2). The oil has a way of wicking up through some cables (like braided cables), and would end up dripping out of your mouse, or into other things like hard drives that you'd rather not have it in. One suggestion I've seen to correct this, which I would probably follow, would be to have the initial connections to the motherboard made with extension cables, and keep the junction to the
    components' own cables elevated and dry. The wicking presumably would not pass the junction. There's also supposed to be some sort of anti wicking clamp or grommet or some such thing for cables, available commericially. Which would make sense, I gather, since oil immersion is not unknown as a cooling method in electronics generally. But I haven't looked into that.

    There's some other minor things. Pugetsystems did some sealing up of things, against evaporation (does oil evaporate?), but reported no loss from that. And the guy in the second video reported that the oil got cloudy after a while. He said it was picking up loose bits of excess thermal grease from around the edges of the heat sinks, and he fixed it by putting a coffee filter around the end of the return tube from the radiator.

    And of course it looks really neat.
    Plus, if you add a straw attachment, its a quick and easy laxative dispenser.

    Leave a comment:


  • replied
    Originally posted by Enforcer-5 View Post
    Ya i was planning on getting a Q6600 lol.
    And no I wont be purchasing anything until I know my cooling will do.

    __________________
    Intel Pentium D @ 3.OOGhz
    XFX Nvidia 680i LT SLi MoBo
    2 XFX 8500GT 512MB(Each)
    160GB Hard Drive
    Ultra Aluminus ATX Mid-Tower Case
    2x1GB Corsair RAM
    ULTRA 500W PSU
    You need to get new video cards as well, or at least one good one. Taking 2 cheap non gaming low performance cards and making an SLI setup is a waste of money.

    Leave a comment:


  • replied
    If you're thinking about going with air-cooling, check this case out. It was built specifically with keeping gaming-quality hardware air-cooled in mind.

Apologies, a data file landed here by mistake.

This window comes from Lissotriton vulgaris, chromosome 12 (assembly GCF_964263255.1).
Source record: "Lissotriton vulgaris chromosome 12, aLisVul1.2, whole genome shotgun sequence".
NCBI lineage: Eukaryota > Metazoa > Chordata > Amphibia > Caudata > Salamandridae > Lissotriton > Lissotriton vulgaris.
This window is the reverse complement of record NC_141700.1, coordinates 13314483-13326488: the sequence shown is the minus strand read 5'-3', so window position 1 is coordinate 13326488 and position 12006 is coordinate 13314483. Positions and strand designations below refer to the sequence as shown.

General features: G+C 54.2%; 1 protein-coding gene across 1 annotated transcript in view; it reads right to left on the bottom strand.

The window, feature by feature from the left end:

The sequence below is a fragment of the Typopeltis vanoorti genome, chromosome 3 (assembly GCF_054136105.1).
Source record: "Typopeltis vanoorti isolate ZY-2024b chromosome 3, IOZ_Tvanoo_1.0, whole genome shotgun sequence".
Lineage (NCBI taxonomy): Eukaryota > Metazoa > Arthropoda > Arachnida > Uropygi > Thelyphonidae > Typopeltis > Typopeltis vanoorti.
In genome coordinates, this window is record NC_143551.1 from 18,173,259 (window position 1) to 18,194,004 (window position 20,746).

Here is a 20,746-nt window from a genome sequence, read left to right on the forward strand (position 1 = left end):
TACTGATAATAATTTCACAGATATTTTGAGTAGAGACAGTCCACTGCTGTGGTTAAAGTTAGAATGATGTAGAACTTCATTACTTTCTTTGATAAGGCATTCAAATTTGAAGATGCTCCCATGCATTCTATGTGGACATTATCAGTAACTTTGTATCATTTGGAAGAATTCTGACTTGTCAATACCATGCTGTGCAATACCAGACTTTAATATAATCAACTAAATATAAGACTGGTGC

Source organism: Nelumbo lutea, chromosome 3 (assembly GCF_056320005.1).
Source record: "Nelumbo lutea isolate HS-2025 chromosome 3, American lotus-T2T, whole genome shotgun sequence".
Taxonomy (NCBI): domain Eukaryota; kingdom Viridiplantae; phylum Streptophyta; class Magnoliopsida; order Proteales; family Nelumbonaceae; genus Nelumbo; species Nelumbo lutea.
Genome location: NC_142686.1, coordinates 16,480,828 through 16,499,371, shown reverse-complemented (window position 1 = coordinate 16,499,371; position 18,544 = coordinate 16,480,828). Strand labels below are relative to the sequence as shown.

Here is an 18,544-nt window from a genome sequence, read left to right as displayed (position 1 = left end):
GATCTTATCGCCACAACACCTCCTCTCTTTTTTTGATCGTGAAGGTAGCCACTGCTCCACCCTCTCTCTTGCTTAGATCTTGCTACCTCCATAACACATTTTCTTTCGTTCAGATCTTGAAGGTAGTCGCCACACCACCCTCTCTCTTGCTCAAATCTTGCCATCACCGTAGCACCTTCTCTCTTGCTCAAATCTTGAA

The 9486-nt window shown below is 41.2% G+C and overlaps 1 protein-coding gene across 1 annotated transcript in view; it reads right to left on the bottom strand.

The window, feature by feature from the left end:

Leave a comment:


  • replied
    Originally posted by Enforcer-5 View Post
    I would hope I will submerge it in mineral oil to see if that lowers the temps more.
    I threw those videos up there because your mention of mineral oil reminded me of this strange technique.

    The Pugetsystems design is really slick (heh). I'd love to give it a try myself, and maybe someday I will.

    They've been running theirs for at least a year, and there are a couple issues about it that they report on, on their website (which is worth reading):

    1). You can run it the way they show it on the video, and it will be extremely stable, completely dust free, and utterly silent. However, over a period of 12 hours or more under load, the oil temperature will eventually stabilize around 85c. This is obviously really hot, and though the system (remarkably) remains rock stable throughout, I would not be eager to put up with that.

    This can be addressed by adding a submersion pump, a (large) external radiator, with (optionally), a fan. The second video shows an example of this solution.

    2). The oil has a way of wicking up through some cables (like braided cables), and would end up dripping out of your mouse, or into other things like hard drives that you'd rather not have it in. One suggestion I've seen to correct this, which I would probably follow, would be to have the initial connections to the motherboard made with extension cables, and keep the junction to the
    components' own cables elevated and dry. The wicking presumably would not pass the junction. There's also supposed to be some sort of anti wicking clamp or grommet or some such thing for cables, available commericially. Which would make sense, I gather, since oil immersion is not unknown as a cooling method in electronics generally. But I haven't looked into that.

    There's some other minor things. Pugetsystems did some sealing up of things, against evaporation (does oil evaporate?), but reported no loss from that. And the guy in the second video reported that the oil got cloudy after a while. He said it was picking up loose bits of excess thermal grease from around the edges of the heat sinks, and he fixed it by putting a coffee filter around the end of the return tube from the radiator.

    I don't think you'll ever get incredibly low temperatures from this kind of setup, and I'm not sure how well it would stack up as a cooling solution for the extremely crack headed overclocking activities a lot folks like to go in for.
    However, as I mentioned before, Pugetsystems has reported that their system is extremely stable, even if allowed to run at high temperatures (perhaps because immersion eliminates "hot spots"). And I've noticed that people who try this generally make similar observations.

    And of course it looks really neat.

    Leave a comment:


  • replied
    Originally posted by Enforcer-5 View Post
    Wait I'm sorry if this is a dumb question but will it function right with my motherboard?
    If your motherboard has a PCI Express x16 slot or a PCI Express 2.0 slot, then it will work. You can also check if your motherboard supports CrossFire if you plan to multi-GPU (not really worth it though). If not, then stick with a good Intel chipset motherboard (this is a good one: http://www.newegg.com/Product/Produc...82E16813128337). Also, make sure you select a good power supply of at least 500W (I recommend the Corsair 550VX PSU).

    Leave a comment:


  • replied
    Wait I'm sorry if this is a dumb question but will it function right with my motherboard?

    Leave a comment: